Personalized Medicine

Pharmacogenomics

  • Fig. 1: TPMT, thiopurine methyltransferase is the enzyme that metabolizes the drug mercaptopurine to an inactive metabolite. An inherited polymorphism in TPMT (TPMT*3A) decreases the metabolic activity of the enzyme. Therefore the polymorphism predisposes a leukemia patient treated with mercaptopurine, to experience increased cytotoxicity due to the enzyme’s inability to metabolize the drug.
  • Ogechi N. Ikediobi PharmD, PhD, Assistant Clinical Professor of Pharmacy, University of California

The goal of personalized medicine is to utilize an individual's genetic makeup for appropriate disease diagnosis and treatment. That goal has been made more possible with the completion of the Human Genome Project. The advances in human genetics has led to the creation of startup companies offering consumers and clinicians a DNA testing service for the purpose of assessing treatment outcome and disease risk. Some of those tests, especially those related to treatment outcome are of clinical value. However at this stage, the tests of disease risk offer a false sense of scientific progress and ought to be more regulated. As we are still in the discovery phase of personalized medicine, it is important that the commercial aspects of this endeavor be touted as such. Ultimately, education of the next generation of health care providers will provide a base of individuals equipped to assess the validity and usefulness of these genomic tests in the clinic.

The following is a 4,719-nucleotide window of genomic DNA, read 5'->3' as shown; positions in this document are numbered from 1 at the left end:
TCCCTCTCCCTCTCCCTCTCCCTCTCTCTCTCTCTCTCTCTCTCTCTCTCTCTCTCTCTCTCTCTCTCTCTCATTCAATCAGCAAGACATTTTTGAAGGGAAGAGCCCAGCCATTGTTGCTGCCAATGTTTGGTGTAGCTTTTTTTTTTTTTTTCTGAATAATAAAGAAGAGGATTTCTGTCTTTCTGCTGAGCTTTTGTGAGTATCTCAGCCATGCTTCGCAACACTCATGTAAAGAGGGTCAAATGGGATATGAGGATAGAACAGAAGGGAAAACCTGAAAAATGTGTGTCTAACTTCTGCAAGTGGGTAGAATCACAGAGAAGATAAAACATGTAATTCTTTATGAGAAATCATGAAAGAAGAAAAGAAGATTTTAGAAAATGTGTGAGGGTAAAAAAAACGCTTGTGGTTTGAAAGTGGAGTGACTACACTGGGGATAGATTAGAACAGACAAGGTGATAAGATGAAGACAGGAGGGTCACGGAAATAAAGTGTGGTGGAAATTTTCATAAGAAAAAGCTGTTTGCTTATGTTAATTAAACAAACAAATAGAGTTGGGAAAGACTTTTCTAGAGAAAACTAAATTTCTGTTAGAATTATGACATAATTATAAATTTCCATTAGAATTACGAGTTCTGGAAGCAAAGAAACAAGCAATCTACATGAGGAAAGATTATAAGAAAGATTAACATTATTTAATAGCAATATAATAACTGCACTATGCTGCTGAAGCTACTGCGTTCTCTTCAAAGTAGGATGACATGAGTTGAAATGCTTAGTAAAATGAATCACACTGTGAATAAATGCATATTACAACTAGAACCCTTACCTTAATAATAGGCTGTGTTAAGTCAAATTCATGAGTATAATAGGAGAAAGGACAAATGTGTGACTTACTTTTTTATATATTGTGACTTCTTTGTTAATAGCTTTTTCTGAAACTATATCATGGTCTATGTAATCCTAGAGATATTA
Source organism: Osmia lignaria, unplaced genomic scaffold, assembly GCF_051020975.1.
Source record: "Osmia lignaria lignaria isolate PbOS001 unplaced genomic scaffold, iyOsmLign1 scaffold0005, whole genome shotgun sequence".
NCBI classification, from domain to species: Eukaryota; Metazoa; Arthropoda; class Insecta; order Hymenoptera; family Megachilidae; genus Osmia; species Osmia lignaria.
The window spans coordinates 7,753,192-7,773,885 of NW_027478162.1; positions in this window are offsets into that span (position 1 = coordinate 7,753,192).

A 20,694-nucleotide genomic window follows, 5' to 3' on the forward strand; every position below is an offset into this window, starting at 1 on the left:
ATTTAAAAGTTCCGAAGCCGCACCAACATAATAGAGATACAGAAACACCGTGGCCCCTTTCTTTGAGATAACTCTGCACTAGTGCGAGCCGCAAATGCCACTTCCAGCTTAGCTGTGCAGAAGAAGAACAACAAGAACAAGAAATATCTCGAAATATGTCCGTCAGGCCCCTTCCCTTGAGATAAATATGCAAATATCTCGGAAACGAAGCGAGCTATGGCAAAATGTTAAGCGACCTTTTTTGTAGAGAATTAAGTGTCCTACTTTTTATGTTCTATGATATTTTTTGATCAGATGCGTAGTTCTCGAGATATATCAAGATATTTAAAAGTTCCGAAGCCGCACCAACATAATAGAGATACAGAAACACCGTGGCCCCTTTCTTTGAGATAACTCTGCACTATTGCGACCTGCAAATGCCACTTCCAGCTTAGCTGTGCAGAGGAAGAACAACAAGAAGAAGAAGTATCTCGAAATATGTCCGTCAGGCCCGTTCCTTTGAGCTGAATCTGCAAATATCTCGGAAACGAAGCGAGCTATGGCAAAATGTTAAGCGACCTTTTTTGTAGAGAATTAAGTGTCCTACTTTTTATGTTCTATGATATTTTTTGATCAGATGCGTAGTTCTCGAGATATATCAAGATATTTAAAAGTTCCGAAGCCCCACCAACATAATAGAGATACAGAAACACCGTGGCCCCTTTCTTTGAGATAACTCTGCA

Treatment Outcome